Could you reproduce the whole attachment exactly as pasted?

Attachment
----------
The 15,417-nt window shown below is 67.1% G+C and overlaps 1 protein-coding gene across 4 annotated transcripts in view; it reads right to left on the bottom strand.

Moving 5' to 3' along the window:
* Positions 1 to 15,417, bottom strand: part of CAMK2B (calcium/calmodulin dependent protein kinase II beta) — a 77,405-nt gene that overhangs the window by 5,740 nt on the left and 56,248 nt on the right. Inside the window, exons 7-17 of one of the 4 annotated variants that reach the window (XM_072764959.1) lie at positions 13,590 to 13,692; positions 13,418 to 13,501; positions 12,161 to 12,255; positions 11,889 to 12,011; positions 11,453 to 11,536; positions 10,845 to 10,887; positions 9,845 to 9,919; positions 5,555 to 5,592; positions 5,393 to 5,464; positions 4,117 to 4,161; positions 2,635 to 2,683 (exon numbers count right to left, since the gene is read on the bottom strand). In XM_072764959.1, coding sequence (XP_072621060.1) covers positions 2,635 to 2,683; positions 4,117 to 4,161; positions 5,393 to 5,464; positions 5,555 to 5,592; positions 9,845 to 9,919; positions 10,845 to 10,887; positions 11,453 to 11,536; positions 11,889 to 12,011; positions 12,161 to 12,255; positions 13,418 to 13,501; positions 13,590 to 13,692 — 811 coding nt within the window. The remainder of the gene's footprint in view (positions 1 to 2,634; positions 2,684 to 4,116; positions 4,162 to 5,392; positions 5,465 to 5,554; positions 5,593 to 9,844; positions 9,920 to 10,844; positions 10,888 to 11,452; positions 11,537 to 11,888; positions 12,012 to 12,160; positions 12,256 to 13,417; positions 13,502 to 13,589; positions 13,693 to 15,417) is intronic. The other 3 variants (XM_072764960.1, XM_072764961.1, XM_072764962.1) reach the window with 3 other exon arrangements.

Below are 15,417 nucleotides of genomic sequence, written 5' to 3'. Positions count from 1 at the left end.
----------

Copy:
The 15,417-nt window shown below is 67.1% G+C and overlaps 1 protein-coding gene across 4 annotated transcripts in view; it reads right to left on the bottom strand.

Moving 5' to 3' along the window:
* Positions 1 to 15,417, bottom strand: part of CAMK2B (calcium/calmodulin dependent protein kinase II beta) — a 77,405-nt gene that overhangs the window by 5,740 nt on the left and 56,248 nt on the right. Inside the window, exons 7-17 of one of the 4 annotated variants that reach the window (XM_072764959.1) lie at positions 13,590 to 13,692; positions 13,418 to 13,501; positions 12,161 to 12,255; positions 11,889 to 12,011; positions 11,453 to 11,536; positions 10,845 to 10,887; positions 9,845 to 9,919; positions 5,555 to 5,592; positions 5,393 to 5,464; positions 4,117 to 4,161; positions 2,635 to 2,683 (exon numbers count right to left, since the gene is read on the bottom strand). In XM_072764959.1, coding sequence (XP_072621060.1) covers positions 2,635 to 2,683; positions 4,117 to 4,161; positions 5,393 to 5,464; positions 5,555 to 5,592; positions 9,845 to 9,919; positions 10,845 to 10,887; positions 11,453 to 11,536; positions 11,889 to 12,011; positions 12,161 to 12,255; positions 13,418 to 13,501; positions 13,590 to 13,692 — 811 coding nt within the window. The remainder of the gene's footprint in view (positions 1 to 2,634; positions 2,684 to 4,116; positions 4,162 to 5,392; positions 5,465 to 5,554; positions 5,593 to 9,844; positions 9,920 to 10,844; positions 10,888 to 11,452; positions 11,537 to 11,888; positions 12,012 to 12,160; positions 12,256 to 13,417; positions 13,502 to 13,589; positions 13,693 to 15,417) is intronic. The other 3 variants (XM_072764960.1, XM_072764961.1, XM_072764962.1) reach the window with 3 other exon arrangements.

Below are 15,417 nucleotides of genomic sequence, written 5' to 3'. Positions count from 1 at the left end.